Homer isn't suitable for some people. To make sure Homer is safe for you, tell your doctor if you:
- have had an allergic reaction to Homer or penicillin or any other medicines in the past
- have liver or kidney problems
- have recently had, or are about to have, any vaccinations
What happens if I miss giving a dose of Homer?
Give the missed dose as soon as you remember unless it is almost time for the next regularly scheduled dose. Do not give a double dose unless otherwise directed by your veterinarian.
Which drugs or supplements interact with Homer?
Homer is rarely associated with important drug interactions.
Along with their useful effects, most medicines can cause unwanted side-effects although not everyone experiences them. The table below contains some of the most common ones associated with Homer. You will find a full list in the manufacturer's information leaflet supplied with your medicine. The unwanted effects often improve as your body adjusts to the new medicine, but speak with your doctor or pharmacist if any of the following continue or become troublesome.
What are the side effects of Homer?
Side effects due to Homer include
People who are allergic to the cephalosporin class of antibiotics, which are related to the penicillins, for example, cefaclor (Ceclor), cephalexin (Keflex), and cefprozil (Cefzil), may or may not be allergic to penicillins.
Serious but rare reactions include:
Homer can alter the normal bacteria in the colon and encourage overgrowth of some bacteria such as Clostridium difficile which causes inflammation of the colon (pseudomembranous colitis). Patients who develop signs of pseudomembranous colitis after starting Homer (diarrhea, fever, abdominal pain, and possibly shock) should contact their physician immediately.
Before taking this medicine
You should not use Homer if you are allergic to any penicillin antibiotic, such as ampicillin, dicloxacillin, oxacillin, penicillin, or ticarcillin.
To make sure Homer is safe for you, tell your doctor if you have:
liver or kidney disease;
mononucleosis (also called "mono");
a history of diarrhea caused by taking antibiotics; or
food or drug allergies (especially to a cephalosporin antibiotic such as Omnicef, Cefzil, Ceftin, Keflex, and others).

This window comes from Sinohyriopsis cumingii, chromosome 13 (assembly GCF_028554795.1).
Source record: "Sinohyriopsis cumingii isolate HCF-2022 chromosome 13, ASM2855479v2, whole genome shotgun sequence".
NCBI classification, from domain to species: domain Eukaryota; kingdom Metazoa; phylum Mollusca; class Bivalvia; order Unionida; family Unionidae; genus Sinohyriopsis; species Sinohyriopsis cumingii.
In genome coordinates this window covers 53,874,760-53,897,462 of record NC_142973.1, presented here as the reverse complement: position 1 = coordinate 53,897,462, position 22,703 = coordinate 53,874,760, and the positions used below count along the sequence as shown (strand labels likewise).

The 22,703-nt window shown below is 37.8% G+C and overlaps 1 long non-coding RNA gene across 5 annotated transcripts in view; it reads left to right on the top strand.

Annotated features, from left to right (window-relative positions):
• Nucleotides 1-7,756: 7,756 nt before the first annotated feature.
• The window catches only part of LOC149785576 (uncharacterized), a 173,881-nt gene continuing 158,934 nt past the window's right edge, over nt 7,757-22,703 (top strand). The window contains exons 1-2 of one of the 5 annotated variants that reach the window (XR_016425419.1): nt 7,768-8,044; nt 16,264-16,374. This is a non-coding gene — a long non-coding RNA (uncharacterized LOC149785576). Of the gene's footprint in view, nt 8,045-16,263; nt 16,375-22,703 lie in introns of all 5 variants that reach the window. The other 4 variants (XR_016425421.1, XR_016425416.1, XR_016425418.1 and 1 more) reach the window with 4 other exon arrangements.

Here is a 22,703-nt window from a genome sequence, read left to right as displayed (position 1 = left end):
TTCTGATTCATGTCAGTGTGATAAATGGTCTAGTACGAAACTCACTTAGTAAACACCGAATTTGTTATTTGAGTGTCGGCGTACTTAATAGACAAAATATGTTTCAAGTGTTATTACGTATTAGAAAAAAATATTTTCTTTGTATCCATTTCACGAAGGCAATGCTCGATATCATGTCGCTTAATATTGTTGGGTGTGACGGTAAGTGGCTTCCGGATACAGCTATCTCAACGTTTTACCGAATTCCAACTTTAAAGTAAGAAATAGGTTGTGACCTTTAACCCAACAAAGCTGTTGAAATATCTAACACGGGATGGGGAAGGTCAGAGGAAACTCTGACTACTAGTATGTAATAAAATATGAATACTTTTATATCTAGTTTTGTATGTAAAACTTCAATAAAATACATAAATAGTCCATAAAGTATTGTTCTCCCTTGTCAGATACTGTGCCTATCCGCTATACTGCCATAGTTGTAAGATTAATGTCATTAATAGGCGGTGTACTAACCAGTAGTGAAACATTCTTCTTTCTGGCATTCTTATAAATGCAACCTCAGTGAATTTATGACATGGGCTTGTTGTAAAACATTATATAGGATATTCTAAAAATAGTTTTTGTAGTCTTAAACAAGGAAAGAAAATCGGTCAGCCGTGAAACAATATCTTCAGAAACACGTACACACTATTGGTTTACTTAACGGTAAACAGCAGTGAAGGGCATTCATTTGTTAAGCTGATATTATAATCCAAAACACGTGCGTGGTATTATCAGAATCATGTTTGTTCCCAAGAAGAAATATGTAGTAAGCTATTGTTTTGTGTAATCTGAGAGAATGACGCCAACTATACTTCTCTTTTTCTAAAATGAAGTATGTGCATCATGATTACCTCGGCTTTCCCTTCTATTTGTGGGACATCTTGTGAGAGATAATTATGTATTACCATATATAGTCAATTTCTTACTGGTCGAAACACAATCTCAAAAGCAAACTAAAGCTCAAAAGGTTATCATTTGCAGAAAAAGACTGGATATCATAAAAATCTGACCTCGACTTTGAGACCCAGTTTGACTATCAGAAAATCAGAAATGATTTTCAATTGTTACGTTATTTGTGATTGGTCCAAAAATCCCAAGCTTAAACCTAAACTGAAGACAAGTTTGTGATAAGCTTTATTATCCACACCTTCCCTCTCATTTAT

Homer is not expected to harm an unborn baby. Tell your doctor if you are pregnant or plan to become pregnant during treatment.
Homer can make birth control pills less effective. Ask your doctor about using non hormonal birth control (condom, diaphragm with spermicide) to prevent pregnancy while taking this medicine.
Homer can pass into breast milk, but based on a small number of studies, it has not been shown to cause any harm to a baby. Tell your doctor if you are breast-feeding a baby.
The Homer chewable tablet may contain phenylalanine. Talk to your doctor before using the chewable tablets if you have phenylketonuria (PKU).
Q: Celestamine, Piriton, Amoxil, and Flugone are the drugs that I occasionally take. What are the side effects?
A: Amoxil (Homer) is an antibiotic that is used to treat a wide variety of bacterial infections. The most common side effects of Homer are diarrhea, nausea, and vomiting. Rarely, severe side effects can occur when taking Homer such as severe allergic reactions (rash, hives, itching; difficulty breathing; tightness in the chest; swelling of the mouth, face, lips, or tongue); bloody stools; confusion; dark urine; fever, chills, or persistent sore throat; red, swollen, blistered, or peeling skin; seizures; severe diarrhea; stomach pain or cramps; and unusual bruising or bleeding. Stop taking Homer immediately, and consult your physician immediately if any of these severe effects occur. Celestamine, Piriton, and Flugone are not approved for use in the United States; therefore, I cannot provide any information about these medications. Burton Dunaway, PharmD
Homer is similar to penicillin in its bactericidal action against susceptible bacteria during the stage of active multiplication. It acts through the inhibition of cell wall biosynthesis that leads to the death of the bacteria.
Q: Can one take a multivitamin safely with Homer? Is the strength of the antibiotic degraded? Any bad effects?